A New Orleans area flood protection authority punted its civic obligation Thursday, deciding — with more of a shrug than a game plan — to soldier on with its lawsuit against scores of oil and gas companies for damaging Louisiana’s coastline. The panel didn’t even bother to vote after its attorney threatened to send over a legal bill for “a couple million dollars” if the board pulled the plug.

It didn’t have to come to this, but today’s board members are hamstrung by poor decisions made by their predecessors under the leadership of Tim Doody and John Barry.

Two years ago, the Southeast Louisiana Flood Protection Authority-East plotted in secret to ambush the energy companies with a suit claiming the damage to the coastline from oil and gas exploration left the New Orleans area more vulnerable to flooding. Part of the secret plan included an agreement with a group of attorneys that guaranteed the lawyers as much as 32.5 percent of the proceeds and required the board to pay their hourly rates if future members gave up on the lawsuit.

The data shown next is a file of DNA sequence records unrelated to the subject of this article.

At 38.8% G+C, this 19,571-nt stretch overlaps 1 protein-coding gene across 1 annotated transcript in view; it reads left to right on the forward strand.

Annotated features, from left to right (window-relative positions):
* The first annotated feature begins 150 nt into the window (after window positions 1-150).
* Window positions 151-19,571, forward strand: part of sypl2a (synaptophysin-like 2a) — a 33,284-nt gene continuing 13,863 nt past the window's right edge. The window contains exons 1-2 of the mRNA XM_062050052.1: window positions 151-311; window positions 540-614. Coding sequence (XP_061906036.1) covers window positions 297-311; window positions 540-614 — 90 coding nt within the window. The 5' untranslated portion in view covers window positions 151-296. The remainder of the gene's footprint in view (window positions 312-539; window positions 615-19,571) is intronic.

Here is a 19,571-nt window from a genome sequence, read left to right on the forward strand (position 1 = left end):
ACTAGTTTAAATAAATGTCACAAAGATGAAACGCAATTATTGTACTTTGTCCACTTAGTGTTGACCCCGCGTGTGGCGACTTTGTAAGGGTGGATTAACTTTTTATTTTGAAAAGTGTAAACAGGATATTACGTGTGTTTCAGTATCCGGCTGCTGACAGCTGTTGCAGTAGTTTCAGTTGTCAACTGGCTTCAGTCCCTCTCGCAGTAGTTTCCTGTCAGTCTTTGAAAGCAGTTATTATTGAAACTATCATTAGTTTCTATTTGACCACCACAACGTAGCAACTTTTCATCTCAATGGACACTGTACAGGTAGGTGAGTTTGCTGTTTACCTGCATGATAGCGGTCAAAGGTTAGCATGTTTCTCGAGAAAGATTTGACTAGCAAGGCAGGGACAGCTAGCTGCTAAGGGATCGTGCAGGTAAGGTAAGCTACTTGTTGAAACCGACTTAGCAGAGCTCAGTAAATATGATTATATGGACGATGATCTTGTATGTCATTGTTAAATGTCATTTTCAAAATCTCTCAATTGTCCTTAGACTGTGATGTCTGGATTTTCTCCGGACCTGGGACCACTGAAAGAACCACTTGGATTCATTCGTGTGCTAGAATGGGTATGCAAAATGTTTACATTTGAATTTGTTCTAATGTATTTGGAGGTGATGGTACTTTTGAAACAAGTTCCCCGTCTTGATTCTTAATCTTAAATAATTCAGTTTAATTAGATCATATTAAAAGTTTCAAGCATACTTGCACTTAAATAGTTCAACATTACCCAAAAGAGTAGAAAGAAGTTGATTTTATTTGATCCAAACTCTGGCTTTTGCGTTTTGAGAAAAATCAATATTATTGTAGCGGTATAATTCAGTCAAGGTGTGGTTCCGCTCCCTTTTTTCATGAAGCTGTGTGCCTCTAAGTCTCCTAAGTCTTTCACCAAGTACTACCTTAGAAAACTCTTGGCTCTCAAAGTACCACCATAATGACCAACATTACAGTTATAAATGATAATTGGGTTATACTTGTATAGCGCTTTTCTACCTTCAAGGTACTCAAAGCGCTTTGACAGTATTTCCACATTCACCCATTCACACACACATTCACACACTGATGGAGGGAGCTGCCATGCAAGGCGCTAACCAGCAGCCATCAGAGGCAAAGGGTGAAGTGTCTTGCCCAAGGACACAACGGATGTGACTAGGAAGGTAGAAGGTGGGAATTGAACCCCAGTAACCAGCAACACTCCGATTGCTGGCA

Louisiana might have benefitted from a robust, public debate about the role of energy firms in degrading the coast. That damage is real, and there’s no question that industry played a big role in a profound ecological catastrophe.

But the board’s secretly planned lawsuit landed with a giant thud. Gov. Bobby Jindal and legislators moved to crimp the board’s authority and even the parallel flood control authority for the west bank of the Mississippi took a pass on the litigation. Opponents of the suit portrayed the board as a captive of greedy trial lawyers, and since the authority chose to do its business in secret, lawsuit supporters are having a hard time disputing that narrative.

Now, the suit has been dismissed by U.S. District Judge Nannette Jolivette Brown, a victory for the Jindal administration and its claim that the board did not have the authority to file it in the first place. The lawyers for the flood authority want to take the case to the U.S. 5th Circuit Court of Appeals, but lawsuit foes say it’s hard to imagine that the Republican-dominated appeals court will look at the case more favorably than Brown, a Democrat, who rejected it completely.

Jindal has been replacing the pro-lawsuit board members one at a time as their terms expire. So Thursday’s meeting featured an honest, open debate between factions favoring and opposing the suit.

When opponents asked whether they could simply walk away from the case, attorney Gladstone Jones said that would constitute firing the firms, triggering the requirement that the board pay for their time and expenses. Jones said the lawyers will decide whether and when to give up on the appeals process.

Commissioner Jeff Angers, a lawsuit opponent, chimed in with the most relevant question: “Are we the client or are you?”